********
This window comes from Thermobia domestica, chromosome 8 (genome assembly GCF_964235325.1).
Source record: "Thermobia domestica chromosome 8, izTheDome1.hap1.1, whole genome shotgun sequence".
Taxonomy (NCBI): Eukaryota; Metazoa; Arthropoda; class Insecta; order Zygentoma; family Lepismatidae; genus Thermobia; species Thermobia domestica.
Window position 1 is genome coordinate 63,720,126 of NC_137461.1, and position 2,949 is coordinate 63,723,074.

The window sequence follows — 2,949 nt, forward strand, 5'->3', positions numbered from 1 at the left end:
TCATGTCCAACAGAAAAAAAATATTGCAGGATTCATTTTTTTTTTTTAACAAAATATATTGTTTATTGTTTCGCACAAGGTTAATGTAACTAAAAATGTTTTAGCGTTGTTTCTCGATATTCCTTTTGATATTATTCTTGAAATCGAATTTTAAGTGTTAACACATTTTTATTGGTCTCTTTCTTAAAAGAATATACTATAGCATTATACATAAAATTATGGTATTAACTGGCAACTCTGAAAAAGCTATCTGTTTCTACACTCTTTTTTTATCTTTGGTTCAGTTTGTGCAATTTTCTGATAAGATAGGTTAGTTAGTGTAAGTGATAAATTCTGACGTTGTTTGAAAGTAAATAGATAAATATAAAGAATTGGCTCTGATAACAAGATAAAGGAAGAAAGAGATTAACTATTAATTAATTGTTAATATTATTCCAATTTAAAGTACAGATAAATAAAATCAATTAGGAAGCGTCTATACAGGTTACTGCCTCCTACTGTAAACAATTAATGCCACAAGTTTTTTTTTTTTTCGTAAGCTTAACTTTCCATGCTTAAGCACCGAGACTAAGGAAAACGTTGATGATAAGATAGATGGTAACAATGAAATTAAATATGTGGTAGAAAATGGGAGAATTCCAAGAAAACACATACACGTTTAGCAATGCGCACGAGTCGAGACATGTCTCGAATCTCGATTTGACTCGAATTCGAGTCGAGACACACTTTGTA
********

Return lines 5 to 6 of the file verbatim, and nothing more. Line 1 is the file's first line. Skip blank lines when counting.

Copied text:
The window sequence follows — 2,949 nt, forward strand, 5'->3', positions numbered from 1 at the left end:
TCATGTCCAACAGAAAAAAAATATTGCAGGATTCATTTTTTTTTTTTAACAAAATATATTGTTTATTGTTTCGCACAAGGTTAATGTAACTAAAAATGTTTTAGCGTTGTTTCTCGATATTCCTTTTGATATTATTCTTGAAATCGAATTTTAAGTGTTAACACATTTTTATTGGTCTCTTTCTTAAAAGAATATACTATAGCATTATACATAAAATTATGGTATTAACTGGCAACTCTGAAAAAGCTATCTGTTTCTACACTCTTTTTTTATCTTTGGTTCAGTTTGTGCAATTTTCTGATAAGATAGGTTAGTTAGTGTAAGTGATAAATTCTGACGTTGTTTGAAAGTAAATAGATAAATATAAAGAATTGGCTCTGATAACAAGATAAAGGAAGAAAGAGATTAACTATTAATTAATTGTTAATATTATTCCAATTTAAAGTACAGATAAATAAAATCAATTAGGAAGCGTCTATACAGGTTACTGCCTCCTACTGTAAACAATTAATGCCACAAGTTTTTTTTTTTTTCGTAAGCTTAACTTTCCATGCTTAAGCACCGAGACTAAGGAAAACGTTGATGATAAGATAGATGGTAACAATGAAATTAAATATGTGGTAGAAAATGGGAGAATTCCAAGAAAACACATACACGTTTAGCAATGCGCACGAGTCGAGACATGTCTCGAATCTCGATTTGACTCGAATTCGAGTCGAGACACACTTTGTA